Summer is here, and it's time to swim. Community pools, state park beaches, and even the floating pool in the Hudson River are all open to welcome overheated locals.

Warmer weather in the Hudson Valley can also lead residents to get creative when looking for a spot to cool down. While backyard slip-n-slides and nearby swimming holes can be fair game, a popular activity in New York rivers and streams could spell disaster for one of our favorite species of fish.

NYS DEC via Facebook
NYS DEC via Facebook

Rock Dams in New York Hurt Trout Populations

"Now that summer’s officially here it's important to understand the detrimental impact building rock dams with the intent of creating swimming holes can have", began a recent post from the New York State Department of Environmental Conservation (NYS DEC). These artificial pools, made by creating small pools by blocking running water with rock walls, could specifically harm local trout.

Rock dams like these can be very harmful to New York trout populations (NYS DEC)
Rock dams like these can be very harmful to New York trout populations (NYS DEC)

"Trout are sensitive, cold-water fish that require cold, clean water to survive", explained the NYS DEC. "Water temperatures warmer than 68°F can put extreme stress on trout and temperatures approaching 75°F can even be lethal... Rock dams alter the natural flow of the stream by slowing down or trapping the water, allowing it to warm up faster."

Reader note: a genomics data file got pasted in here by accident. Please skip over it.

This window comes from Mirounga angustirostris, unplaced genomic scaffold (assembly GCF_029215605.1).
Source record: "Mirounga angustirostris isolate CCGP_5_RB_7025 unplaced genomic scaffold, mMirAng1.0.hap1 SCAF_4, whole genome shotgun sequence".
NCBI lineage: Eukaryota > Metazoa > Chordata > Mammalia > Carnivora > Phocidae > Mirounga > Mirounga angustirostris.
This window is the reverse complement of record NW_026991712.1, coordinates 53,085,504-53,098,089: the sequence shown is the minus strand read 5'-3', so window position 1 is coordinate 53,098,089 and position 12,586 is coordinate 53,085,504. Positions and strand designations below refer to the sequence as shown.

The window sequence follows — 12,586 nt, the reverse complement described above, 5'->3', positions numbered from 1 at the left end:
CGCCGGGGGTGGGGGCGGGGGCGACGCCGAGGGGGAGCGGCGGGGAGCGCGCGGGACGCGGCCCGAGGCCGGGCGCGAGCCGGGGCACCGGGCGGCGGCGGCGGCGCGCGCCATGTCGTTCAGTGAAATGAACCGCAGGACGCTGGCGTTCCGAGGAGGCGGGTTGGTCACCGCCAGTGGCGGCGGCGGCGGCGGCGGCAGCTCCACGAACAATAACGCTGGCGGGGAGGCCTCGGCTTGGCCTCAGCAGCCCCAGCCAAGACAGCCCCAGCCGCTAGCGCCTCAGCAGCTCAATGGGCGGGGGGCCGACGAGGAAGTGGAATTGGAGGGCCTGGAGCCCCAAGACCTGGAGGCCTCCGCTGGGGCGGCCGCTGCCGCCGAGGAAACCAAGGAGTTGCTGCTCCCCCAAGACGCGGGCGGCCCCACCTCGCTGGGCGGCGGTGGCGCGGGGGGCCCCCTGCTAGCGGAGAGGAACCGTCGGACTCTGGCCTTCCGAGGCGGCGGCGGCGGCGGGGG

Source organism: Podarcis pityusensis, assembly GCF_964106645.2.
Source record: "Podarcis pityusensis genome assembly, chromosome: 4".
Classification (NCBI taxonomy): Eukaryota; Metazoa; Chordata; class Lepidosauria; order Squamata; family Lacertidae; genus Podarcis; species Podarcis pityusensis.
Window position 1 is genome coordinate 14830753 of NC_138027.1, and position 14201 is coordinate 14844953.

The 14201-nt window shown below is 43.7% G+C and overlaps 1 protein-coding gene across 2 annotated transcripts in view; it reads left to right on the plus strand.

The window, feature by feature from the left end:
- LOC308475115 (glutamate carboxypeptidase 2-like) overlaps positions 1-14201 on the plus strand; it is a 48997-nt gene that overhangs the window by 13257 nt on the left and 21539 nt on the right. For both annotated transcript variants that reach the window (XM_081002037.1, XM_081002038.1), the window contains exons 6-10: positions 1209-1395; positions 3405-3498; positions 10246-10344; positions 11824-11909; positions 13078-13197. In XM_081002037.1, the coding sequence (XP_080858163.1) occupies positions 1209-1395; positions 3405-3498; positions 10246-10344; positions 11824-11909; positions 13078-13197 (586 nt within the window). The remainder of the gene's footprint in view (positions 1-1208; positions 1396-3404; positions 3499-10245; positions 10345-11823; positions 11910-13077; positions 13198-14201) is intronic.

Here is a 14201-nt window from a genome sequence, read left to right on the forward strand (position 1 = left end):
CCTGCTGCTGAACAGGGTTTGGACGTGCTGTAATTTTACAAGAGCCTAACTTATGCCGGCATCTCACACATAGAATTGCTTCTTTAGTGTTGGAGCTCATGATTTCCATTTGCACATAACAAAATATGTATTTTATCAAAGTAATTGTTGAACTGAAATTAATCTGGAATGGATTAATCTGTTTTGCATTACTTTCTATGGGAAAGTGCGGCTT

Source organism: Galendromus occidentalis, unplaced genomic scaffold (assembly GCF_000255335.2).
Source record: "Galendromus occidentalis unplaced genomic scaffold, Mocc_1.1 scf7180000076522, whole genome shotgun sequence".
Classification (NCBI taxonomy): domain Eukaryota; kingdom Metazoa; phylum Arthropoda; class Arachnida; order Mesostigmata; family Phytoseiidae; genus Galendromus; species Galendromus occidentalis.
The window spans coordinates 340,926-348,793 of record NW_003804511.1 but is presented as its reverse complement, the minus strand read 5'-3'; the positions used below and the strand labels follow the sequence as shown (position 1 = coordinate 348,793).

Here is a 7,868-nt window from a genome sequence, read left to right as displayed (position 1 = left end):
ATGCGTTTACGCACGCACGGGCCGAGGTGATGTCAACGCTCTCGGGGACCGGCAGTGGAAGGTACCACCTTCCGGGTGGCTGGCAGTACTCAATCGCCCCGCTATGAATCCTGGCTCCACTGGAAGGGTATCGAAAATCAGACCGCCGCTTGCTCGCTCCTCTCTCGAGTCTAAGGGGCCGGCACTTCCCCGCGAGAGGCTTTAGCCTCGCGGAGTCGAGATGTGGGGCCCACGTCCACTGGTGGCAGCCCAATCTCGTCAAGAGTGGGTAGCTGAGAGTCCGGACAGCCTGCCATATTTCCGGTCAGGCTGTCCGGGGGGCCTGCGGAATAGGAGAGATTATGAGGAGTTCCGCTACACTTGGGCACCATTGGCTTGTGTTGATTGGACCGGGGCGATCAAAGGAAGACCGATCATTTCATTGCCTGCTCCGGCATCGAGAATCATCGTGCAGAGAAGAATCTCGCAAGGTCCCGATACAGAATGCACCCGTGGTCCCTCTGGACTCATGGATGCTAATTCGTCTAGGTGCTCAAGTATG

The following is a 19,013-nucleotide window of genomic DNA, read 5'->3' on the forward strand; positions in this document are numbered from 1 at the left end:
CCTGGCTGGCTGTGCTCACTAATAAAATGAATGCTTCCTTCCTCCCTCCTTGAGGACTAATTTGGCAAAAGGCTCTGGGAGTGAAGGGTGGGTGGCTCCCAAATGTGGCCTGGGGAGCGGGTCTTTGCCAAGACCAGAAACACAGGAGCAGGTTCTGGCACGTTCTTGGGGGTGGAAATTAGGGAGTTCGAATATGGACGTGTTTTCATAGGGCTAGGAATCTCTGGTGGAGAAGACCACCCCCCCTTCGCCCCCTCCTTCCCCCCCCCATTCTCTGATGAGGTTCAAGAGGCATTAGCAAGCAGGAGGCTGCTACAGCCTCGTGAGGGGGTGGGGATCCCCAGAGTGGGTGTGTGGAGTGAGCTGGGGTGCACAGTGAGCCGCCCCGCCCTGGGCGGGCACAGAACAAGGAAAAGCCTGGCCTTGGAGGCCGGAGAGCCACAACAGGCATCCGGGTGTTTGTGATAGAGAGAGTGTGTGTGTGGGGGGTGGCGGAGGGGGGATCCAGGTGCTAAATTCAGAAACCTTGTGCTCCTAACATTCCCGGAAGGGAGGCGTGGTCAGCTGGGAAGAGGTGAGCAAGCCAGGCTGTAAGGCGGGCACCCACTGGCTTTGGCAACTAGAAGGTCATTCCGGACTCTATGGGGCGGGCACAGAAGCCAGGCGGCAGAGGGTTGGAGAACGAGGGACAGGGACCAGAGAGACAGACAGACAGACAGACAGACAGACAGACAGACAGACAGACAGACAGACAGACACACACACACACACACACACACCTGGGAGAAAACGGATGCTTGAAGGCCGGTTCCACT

SEE ALSO: The Best Hudson Valley Spots to Take Your Dog for a Swim

Not only can rock dams affect water temperature, the NYS DEC noted, but they can also harm the movement of bugs and other animals that are part of the trout's diet. The dams may also keep trout from their traditional migration patterns as well as fast-track shore erosion along the shoreline.

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Luckily, there are more than enough swimming options in the Hudson Valley that can help keep the trout population healthy. The NYS DEC suggests nature-lovers spend the extra time to find a natural pool instead of creating one with rocks, but if you'd prefer a ready-to-swim options without exploring the wilderness, check out some great options below.

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Summer is here, and they are plenty of places to stay cool and swim in the Hudson Valley!

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